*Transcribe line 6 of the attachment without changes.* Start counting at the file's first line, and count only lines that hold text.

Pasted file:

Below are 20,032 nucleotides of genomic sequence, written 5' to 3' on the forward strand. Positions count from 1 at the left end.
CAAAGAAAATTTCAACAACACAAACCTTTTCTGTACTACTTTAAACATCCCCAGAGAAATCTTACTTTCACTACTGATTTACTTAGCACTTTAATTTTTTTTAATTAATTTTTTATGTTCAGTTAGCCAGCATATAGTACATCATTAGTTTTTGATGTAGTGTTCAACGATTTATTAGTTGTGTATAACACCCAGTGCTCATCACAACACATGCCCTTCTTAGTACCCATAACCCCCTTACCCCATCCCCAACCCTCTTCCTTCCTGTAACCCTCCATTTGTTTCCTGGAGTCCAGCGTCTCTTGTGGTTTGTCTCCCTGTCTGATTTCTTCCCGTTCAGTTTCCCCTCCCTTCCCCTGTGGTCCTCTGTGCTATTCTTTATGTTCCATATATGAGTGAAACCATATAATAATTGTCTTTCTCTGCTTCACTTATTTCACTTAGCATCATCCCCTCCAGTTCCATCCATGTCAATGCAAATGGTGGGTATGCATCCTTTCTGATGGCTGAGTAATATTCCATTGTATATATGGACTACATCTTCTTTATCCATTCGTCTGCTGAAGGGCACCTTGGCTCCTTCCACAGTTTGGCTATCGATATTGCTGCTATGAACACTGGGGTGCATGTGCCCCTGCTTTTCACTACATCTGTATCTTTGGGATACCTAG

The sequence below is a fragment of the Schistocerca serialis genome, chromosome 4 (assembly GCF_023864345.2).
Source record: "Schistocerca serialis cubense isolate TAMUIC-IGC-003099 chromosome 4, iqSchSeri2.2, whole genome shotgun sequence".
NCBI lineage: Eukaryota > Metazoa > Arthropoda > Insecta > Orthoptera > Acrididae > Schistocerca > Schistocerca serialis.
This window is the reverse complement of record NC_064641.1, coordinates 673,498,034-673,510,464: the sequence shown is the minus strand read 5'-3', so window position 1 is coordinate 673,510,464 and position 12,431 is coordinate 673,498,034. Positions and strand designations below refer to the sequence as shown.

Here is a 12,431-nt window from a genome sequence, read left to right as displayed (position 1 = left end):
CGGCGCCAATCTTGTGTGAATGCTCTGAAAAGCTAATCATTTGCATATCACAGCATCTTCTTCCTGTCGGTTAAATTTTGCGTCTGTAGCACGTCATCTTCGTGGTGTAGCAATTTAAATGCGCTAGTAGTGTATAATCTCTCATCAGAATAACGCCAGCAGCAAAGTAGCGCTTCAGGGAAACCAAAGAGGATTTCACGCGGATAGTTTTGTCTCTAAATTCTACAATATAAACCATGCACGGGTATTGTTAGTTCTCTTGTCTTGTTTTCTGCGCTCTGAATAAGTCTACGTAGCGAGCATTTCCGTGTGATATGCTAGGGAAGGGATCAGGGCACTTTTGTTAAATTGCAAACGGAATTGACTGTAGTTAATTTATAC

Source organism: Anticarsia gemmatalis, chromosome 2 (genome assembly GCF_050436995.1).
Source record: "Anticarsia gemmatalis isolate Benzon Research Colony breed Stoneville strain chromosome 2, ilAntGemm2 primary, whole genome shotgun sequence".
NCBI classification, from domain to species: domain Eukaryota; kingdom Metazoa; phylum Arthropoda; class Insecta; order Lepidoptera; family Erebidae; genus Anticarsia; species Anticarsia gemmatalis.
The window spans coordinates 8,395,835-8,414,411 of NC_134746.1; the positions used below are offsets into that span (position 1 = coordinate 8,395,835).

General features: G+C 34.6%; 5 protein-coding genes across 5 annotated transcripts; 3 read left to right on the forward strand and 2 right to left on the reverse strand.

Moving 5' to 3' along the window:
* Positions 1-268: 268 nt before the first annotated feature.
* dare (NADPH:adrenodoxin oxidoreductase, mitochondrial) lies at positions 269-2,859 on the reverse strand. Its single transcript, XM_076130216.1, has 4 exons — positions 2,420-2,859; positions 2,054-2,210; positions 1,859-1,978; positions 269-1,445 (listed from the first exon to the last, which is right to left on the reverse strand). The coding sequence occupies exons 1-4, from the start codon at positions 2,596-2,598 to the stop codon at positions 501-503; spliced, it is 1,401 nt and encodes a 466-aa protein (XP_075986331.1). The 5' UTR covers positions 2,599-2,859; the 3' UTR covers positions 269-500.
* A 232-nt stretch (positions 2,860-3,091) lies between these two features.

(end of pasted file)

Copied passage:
This window is the reverse complement of record NC_064641.1, coordinates 673,498,034-673,510,464: the sequence shown is the minus strand read 5'-3', so window position 1 is coordinate 673,510,464 and position 12,431 is coordinate 673,498,034. Positions and strand designations below refer to the sequence as shown.